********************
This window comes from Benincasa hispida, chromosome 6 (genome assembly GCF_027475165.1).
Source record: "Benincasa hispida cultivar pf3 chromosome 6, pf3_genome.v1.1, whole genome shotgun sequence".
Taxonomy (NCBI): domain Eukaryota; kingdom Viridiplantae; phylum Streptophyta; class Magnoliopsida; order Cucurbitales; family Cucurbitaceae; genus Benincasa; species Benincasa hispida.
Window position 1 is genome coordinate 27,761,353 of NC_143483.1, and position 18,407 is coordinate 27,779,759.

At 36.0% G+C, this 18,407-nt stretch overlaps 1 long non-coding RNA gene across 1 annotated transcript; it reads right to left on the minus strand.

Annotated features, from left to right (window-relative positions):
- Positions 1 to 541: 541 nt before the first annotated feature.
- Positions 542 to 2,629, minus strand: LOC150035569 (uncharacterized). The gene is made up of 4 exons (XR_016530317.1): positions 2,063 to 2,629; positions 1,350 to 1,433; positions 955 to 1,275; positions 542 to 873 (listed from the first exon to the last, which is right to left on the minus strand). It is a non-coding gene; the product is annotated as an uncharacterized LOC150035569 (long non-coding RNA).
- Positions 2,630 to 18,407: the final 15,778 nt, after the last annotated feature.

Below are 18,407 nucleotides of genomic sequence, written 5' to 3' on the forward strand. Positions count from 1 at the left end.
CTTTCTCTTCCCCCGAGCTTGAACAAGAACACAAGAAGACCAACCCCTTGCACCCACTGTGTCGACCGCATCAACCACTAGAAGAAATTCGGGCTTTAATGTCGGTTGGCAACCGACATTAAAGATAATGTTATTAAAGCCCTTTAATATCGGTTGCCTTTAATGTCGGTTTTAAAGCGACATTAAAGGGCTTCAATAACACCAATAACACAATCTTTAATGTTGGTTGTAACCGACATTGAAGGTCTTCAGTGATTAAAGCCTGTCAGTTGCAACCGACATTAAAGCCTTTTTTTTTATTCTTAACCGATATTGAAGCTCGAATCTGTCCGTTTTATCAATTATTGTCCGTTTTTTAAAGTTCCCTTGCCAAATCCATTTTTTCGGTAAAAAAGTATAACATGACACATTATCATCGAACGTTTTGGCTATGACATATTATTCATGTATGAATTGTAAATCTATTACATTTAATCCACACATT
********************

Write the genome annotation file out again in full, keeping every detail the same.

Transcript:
This window comes from Benincasa hispida, chromosome 6 (genome assembly GCF_027475165.1).
Source record: "Benincasa hispida cultivar pf3 chromosome 6, pf3_genome.v1.1, whole genome shotgun sequence".
Taxonomy (NCBI): domain Eukaryota; kingdom Viridiplantae; phylum Streptophyta; class Magnoliopsida; order Cucurbitales; family Cucurbitaceae; genus Benincasa; species Benincasa hispida.
Window position 1 is genome coordinate 27,761,353 of NC_143483.1, and position 18,407 is coordinate 27,779,759.

At 36.0% G+C, this 18,407-nt stretch overlaps 1 long non-coding RNA gene across 1 annotated transcript; it reads right to left on the minus strand.

Annotated features, from left to right (window-relative positions):
- Positions 1 to 541: 541 nt before the first annotated feature.
- Positions 542 to 2,629, minus strand: LOC150035569 (uncharacterized). The gene is made up of 4 exons (XR_016530317.1): positions 2,063 to 2,629; positions 1,350 to 1,433; positions 955 to 1,275; positions 542 to 873 (listed from the first exon to the last, which is right to left on the minus strand). It is a non-coding gene; the product is annotated as an uncharacterized LOC150035569 (long non-coding RNA).
- Positions 2,630 to 18,407: the final 15,778 nt, after the last annotated feature.

Below are 18,407 nucleotides of genomic sequence, written 5' to 3' on the forward strand. Positions count from 1 at the left end.
CTTTCTCTTCCCCCGAGCTTGAACAAGAACACAAGAAGACCAACCCCTTGCACCCACTGTGTCGACCGCATCAACCACTAGAAGAAATTCGGGCTTTAATGTCGGTTGGCAACCGACATTAAAGATAATGTTATTAAAGCCCTTTAATATCGGTTGCCTTTAATGTCGGTTTTAAAGCGACATTAAAGGGCTTCAATAACACCAATAACACAATCTTTAATGTTGGTTGTAACCGACATTGAAGGTCTTCAGTGATTAAAGCCTGTCAGTTGCAACCGACATTAAAGCCTTTTTTTTTATTCTTAACCGATATTGAAGCTCGAATCTGTCCGTTTTATCAATTATTGTCCGTTTTTTAAAGTTCCCTTGCCAAATCCATTTTTTCGGTAAAAAAGTATAACATGACACATTATCATCGAACGTTTTGGCTATGACATATTATTCATGTATGAATTGTAAATCTATTACATTTAATCCACACATT